The editorial categories are research topics that have guided researchers during the recovery phase and continue to be the impetus behind the Documents Project’s digital archive and the Critical Documents book series. Developed by the project’s Editorial Board, each of the teams analyzed this framework and adapted it to their local contexts in developing their research objectives and work plans during the Recovery Phase. Learn more on the Editorial Framework page.
During the inaugural ceremony for Diego Rivera’s mural, La creación [Creation], the poet Manuel Maples Arce described the painter as the prototype of the Estridentista artist who would lead the charge on behalf of the insurrection of the visual arts. Part of that insurrection involved organizing a Salón de Independientes. In his speech, Maples Arce referred to the Academy as the “brothel” of pictorial art.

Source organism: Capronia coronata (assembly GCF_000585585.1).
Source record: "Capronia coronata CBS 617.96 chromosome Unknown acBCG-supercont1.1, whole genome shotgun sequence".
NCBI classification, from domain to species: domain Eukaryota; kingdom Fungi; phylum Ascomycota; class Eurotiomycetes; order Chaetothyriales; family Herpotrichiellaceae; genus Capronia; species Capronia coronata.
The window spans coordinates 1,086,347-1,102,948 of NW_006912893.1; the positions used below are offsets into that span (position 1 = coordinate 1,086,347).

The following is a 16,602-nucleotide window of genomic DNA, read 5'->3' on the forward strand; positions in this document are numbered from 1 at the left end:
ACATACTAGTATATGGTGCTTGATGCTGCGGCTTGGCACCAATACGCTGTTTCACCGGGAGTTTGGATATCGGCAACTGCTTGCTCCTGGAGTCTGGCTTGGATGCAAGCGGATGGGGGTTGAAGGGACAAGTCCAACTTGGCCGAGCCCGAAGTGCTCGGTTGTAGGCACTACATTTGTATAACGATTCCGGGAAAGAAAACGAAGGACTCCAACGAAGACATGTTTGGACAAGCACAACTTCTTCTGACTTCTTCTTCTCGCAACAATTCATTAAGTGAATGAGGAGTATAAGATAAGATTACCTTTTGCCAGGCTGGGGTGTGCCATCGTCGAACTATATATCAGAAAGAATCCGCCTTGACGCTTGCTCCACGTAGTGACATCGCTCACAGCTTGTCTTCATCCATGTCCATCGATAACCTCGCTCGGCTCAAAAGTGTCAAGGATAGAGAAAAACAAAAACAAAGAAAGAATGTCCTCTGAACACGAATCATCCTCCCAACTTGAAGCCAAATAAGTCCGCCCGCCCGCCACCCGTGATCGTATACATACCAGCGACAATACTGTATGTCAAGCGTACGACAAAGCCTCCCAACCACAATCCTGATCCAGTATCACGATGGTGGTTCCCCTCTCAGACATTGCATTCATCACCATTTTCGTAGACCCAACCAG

Several months before issuing the first Estridentista manifesto, Mexico experienced its first burst of mural painting. This outburst introduced the most important and original wave of aesthetic transformation the country had ever known and it enjoyed the open support of the authorities. There was therefore significance in the speech delivered by Manuel Maples Arce (1898–-1981) at the Escuela Nacional Preparatoria’s Anfiteatro Bolívar, in which he suggested that Diego Rivera (1886–-1957) should lead the Estridentista trend as well as the muralist avant-garde. Given the importance of the event, Jean Charlot (1897–-1979) quotes this newspaper article—that appeared in El Universal on March 10, 1923—in his book, El renacimiento del muralismo mexicano 1920-–1925 [The Renaissance of Mexican Mural Painting, 1920–-1925], published in English by Yale University Press (1962).